Smoking in pregnancy is an important and modifiable risk factor for poor pregnancy and infant outcomes. Smoking cessation in the first trimester increases birth weight and decreases the risk of premature birth.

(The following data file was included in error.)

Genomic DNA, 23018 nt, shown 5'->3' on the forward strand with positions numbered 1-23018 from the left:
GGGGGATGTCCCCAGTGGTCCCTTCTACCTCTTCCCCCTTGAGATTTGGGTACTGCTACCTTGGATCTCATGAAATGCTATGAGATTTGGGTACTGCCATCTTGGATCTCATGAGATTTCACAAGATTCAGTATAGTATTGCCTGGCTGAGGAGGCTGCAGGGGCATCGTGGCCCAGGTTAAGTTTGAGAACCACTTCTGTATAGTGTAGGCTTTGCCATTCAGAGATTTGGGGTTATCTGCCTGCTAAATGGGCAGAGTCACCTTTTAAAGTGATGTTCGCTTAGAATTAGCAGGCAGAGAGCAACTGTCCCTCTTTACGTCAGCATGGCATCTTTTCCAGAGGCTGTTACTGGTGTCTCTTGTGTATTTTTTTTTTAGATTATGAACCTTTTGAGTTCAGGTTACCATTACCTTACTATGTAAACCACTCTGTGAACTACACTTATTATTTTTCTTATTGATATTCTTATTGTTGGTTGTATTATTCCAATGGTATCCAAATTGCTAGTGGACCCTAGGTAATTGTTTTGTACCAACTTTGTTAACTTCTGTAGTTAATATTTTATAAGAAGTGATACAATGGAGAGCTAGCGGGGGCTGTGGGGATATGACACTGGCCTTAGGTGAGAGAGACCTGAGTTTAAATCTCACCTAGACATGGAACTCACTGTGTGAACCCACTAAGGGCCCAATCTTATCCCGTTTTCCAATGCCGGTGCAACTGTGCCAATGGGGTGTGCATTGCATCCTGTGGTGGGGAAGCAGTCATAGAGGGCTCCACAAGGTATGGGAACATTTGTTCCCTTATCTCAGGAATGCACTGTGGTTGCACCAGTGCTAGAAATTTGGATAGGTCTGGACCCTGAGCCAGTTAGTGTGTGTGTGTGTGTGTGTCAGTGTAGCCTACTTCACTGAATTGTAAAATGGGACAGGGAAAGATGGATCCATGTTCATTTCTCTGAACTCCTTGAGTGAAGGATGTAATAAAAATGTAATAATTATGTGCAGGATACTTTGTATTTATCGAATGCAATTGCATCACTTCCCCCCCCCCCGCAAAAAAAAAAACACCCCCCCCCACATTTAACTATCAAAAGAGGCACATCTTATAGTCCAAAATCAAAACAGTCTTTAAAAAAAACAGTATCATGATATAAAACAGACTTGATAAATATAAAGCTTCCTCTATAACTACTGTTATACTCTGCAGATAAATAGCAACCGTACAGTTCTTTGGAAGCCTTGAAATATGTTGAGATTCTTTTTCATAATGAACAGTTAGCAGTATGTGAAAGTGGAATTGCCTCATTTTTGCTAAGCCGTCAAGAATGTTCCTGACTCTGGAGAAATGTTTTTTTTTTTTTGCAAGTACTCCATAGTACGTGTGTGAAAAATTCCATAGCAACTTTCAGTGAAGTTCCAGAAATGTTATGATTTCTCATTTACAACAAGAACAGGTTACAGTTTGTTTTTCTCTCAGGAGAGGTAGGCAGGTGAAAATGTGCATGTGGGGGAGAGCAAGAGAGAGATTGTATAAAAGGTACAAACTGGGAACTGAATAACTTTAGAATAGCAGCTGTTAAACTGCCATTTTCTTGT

Nearly one in five women in Australia smoke tobacco during pregnancy. The smoking rate in pregnant women varies between states and territories from 13% in NSW and ACT to 27% in Tasmania and 29% in the Northern Territory. There is a strong association between social inequality and smoking during pregnancy. More than 40% of teenagers report smoking during pregnancy and over half of Indigenous pregnant women smoke. Smoking rates during pregnancy are increased in women who are multiparous, are born in Australia, have a lower sociodemographic status, have unbooked confinements and have a lack of antenatal care in their first trimester.